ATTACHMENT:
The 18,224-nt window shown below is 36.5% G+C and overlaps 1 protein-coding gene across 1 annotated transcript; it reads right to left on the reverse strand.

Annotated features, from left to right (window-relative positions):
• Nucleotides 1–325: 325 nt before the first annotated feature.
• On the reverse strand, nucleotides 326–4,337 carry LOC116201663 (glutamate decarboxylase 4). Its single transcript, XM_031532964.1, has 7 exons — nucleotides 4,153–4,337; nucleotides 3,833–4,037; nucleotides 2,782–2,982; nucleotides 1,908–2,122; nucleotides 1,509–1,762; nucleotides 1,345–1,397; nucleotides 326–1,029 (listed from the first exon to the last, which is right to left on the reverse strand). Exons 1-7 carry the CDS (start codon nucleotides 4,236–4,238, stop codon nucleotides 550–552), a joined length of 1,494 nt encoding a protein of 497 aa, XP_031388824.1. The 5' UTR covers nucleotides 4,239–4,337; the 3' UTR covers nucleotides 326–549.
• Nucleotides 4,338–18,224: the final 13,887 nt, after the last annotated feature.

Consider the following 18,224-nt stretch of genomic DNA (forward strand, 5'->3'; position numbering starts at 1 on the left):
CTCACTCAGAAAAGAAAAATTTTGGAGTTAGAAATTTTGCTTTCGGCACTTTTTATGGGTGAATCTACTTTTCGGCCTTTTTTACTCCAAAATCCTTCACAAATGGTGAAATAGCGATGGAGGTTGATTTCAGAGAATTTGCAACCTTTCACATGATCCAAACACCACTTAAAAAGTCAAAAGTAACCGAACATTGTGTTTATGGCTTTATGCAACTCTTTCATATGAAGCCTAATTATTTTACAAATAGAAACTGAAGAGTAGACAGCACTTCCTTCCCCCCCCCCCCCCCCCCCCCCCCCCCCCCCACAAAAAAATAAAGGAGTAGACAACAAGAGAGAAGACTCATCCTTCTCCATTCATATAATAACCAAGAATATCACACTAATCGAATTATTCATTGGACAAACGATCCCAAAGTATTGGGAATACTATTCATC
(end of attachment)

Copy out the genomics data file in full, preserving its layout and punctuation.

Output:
The 18,224-nt window shown below is 36.5% G+C and overlaps 1 protein-coding gene across 1 annotated transcript; it reads right to left on the reverse strand.

Annotated features, from left to right (window-relative positions):
• Nucleotides 1–325: 325 nt before the first annotated feature.
• On the reverse strand, nucleotides 326–4,337 carry LOC116201663 (glutamate decarboxylase 4). Its single transcript, XM_031532964.1, has 7 exons — nucleotides 4,153–4,337; nucleotides 3,833–4,037; nucleotides 2,782–2,982; nucleotides 1,908–2,122; nucleotides 1,509–1,762; nucleotides 1,345–1,397; nucleotides 326–1,029 (listed from the first exon to the last, which is right to left on the reverse strand). Exons 1-7 carry the CDS (start codon nucleotides 4,236–4,238, stop codon nucleotides 550–552), a joined length of 1,494 nt encoding a protein of 497 aa, XP_031388824.1. The 5' UTR covers nucleotides 4,239–4,337; the 3' UTR covers nucleotides 326–549.
• Nucleotides 4,338–18,224: the final 13,887 nt, after the last annotated feature.

Consider the following 18,224-nt stretch of genomic DNA (forward strand, 5'->3'; position numbering starts at 1 on the left):
CTCACTCAGAAAAGAAAAATTTTGGAGTTAGAAATTTTGCTTTCGGCACTTTTTATGGGTGAATCTACTTTTCGGCCTTTTTTACTCCAAAATCCTTCACAAATGGTGAAATAGCGATGGAGGTTGATTTCAGAGAATTTGCAACCTTTCACATGATCCAAACACCACTTAAAAAGTCAAAAGTAACCGAACATTGTGTTTATGGCTTTATGCAACTCTTTCATATGAAGCCTAATTATTTTACAAATAGAAACTGAAGAGTAGACAGCACTTCCTTCCCCCCCCCCCCCCCCCCCCCCCCCCCCCCCACAAAAAAATAAAGGAGTAGACAACAAGAGAGAAGACTCATCCTTCTCCATTCATATAATAACCAAGAATATCACACTAATCGAATTATTCATTGGACAAACGATCCCAAAGTATTGGGAATACTATTCATC